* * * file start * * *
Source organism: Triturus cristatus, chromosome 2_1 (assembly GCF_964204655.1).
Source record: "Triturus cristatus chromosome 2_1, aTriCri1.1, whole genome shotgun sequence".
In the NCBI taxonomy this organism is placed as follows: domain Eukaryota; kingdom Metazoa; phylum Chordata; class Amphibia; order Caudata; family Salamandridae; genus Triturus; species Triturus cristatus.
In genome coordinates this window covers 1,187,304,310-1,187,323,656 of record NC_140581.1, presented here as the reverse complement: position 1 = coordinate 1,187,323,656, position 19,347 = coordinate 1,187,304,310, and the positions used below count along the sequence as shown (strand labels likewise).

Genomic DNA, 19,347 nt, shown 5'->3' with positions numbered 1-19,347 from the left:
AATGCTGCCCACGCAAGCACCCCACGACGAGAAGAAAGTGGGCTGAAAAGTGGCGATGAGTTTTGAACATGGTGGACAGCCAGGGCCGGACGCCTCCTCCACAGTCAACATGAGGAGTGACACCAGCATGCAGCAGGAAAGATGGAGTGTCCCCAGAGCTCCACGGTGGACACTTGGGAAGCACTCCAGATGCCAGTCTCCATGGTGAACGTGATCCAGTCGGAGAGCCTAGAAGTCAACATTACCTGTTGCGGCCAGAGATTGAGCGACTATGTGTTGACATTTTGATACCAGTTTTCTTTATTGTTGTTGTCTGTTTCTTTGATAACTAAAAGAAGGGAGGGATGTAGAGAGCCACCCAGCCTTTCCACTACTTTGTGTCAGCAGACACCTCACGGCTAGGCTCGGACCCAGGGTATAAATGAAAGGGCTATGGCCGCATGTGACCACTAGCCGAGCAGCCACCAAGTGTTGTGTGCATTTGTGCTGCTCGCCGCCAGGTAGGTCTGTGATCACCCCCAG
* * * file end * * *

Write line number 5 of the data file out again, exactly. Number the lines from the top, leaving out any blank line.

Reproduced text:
Genomic DNA, 19,347 nt, shown 5'->3' with positions numbered 1-19,347 from the left: